Star power: How Real Madrid players bought into Zinedine Zidane’s coaching ethos
One of the all-time greats as a player is now on the brink of winning Champions League as a manager
Just five months into his first senior managerial role, Real Madrid coach Zinedine Zidane is already living up to the unenviable task of matching his credentials as one of the finest players of his generation.
Fourteen years on from the sumptuous volley that rippled a rain-soaked net at Hampden Park in Glasgow to hand Real their ninth European Cup over Bayer Leverkusen, he can become just the seventh man to win the Champions League as a player and a coach with victory over Atletico Madrid at Milan’s San Siro on Saturday.
A repeat of the outcome when Real met Atletico in the only other Champions League final between two clubs from the same city two years ago would see Real extend their dominance as the most successful club in the competition’s history with an 11th win.
Zidane was also a part of the 10th. Two years ago in Lisbon he cut an animated figure as assistant coach to Carlo Ancelotti as Sergio Ramos’s stoppage time header rescued Real before Los Blancos cut loose in extra-time to win 4-1.
That was the Frenchman’s final match as Ancelotti’s aid as he delved into the third tier of Spanish football with Real’s youth team Castilla to cut his teeth as a coach of his own merit.
The leap when he was then promoted to the top job at the Santiago Bernabeu to replace the sacked Rafael Benitez after an ill-fated seven month spell in charge in January seemed steep.
A very Real Madrid solution to a very Real Madrid problem, many concluded. Zidane was one of club president Florentino Perez’s first ‘Galactico’ star signings when he joined for a world record fee in 2001.
After giving Benitez the shortest of leashes, Perez bet on stardust over stability once more.
However, this time it seems to have worked. Zidane has won 21 of his 26 games in charge, not only taking Real to just their second Champions League final in 14 years, but also pushing Barcelona all the way in a La Liga title race decided by just a point when Real trailed their eternal rivals by 12 in February.
“I have a lot to learn, the desire I have to learn is tremendous and I am convinced I am going to improve,” Zidane insisted on Tuesday.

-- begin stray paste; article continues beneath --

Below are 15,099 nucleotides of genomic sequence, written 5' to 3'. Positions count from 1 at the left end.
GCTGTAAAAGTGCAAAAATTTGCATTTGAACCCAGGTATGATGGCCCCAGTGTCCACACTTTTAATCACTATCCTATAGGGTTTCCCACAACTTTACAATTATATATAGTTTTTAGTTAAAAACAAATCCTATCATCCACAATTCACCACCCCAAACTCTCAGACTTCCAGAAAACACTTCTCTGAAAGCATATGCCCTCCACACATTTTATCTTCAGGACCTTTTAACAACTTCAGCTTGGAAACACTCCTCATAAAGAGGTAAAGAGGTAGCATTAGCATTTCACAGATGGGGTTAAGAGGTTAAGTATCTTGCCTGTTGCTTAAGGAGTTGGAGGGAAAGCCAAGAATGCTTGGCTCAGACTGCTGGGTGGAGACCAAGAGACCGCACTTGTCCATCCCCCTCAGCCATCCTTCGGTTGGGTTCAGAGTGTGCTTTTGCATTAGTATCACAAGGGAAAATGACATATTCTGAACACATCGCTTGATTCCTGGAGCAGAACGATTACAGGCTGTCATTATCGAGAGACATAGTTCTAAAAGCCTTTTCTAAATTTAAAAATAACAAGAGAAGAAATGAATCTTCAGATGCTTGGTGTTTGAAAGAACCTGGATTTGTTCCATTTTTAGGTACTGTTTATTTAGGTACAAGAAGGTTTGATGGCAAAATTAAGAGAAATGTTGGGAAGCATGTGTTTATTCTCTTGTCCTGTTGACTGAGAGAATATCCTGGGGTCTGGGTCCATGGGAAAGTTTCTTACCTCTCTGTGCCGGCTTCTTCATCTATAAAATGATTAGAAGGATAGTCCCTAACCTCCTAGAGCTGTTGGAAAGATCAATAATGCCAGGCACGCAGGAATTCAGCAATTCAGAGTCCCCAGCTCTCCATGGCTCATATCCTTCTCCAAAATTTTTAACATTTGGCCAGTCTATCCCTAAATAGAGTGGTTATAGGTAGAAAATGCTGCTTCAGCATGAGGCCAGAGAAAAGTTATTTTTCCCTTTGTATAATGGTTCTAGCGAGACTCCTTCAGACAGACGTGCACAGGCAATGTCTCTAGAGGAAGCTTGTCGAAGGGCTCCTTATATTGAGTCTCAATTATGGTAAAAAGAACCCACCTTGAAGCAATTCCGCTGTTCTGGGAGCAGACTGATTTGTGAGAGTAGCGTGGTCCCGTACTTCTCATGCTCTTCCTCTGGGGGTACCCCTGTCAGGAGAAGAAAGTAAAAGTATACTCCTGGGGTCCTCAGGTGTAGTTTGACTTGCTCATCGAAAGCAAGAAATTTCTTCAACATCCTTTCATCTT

Yet, his easy-going nature and reputation as a player have instantly produced respect and results from Madrid’s often unmanageable, ego-driven dressing room.
“With Zizou’s arrival we have improved hugely,” said three-time World Player of the Year Cristiano Ronaldo.
“I think everybody feels the fun comes back a little bit when he arrived,” added Toni Kroos.
Fortune has also favoured Zidane. The embarrassment of being thrown out of the Copa del Rey for fielding an ineligible player before his appointment has ensured Real have been fresher at the business end of the season than many of their rivals.
Moreover, a run of Roma, Wolfsburg and an underwhelming Manchester City has been a far easier road to Milan than that faced by Atletico in seeing off Barcelona and Bayern Munich.
Replacing an unloved disciplinarian in Benitez has also been a contributory factor to Real’s stars embracing him with open arms. Every compliment aimed his way seems like another dart meant to tarnish Benitez.
“I think when you have been a player you have a way of focusing on things in football that is different to a coach who hasn’t been,” said Ramos.
“Perhaps, that’s why although he has only been in charge for a short time, it seems like he has for 30 years.”
Zidane’s slender frame and amiable attitude still give off the vibe of a player rather than a man weighed down by the pressure of leading the richest club in the world.
“It is a game we’d all love to play... well I can’t,” he added on Tuesday with a smile that laid bare he would still feel more comfortable as a midfield maestro than sidelined observer.
Yet, despite the change from player, to assistant and now coach, the constant drive to win the Champions League remains.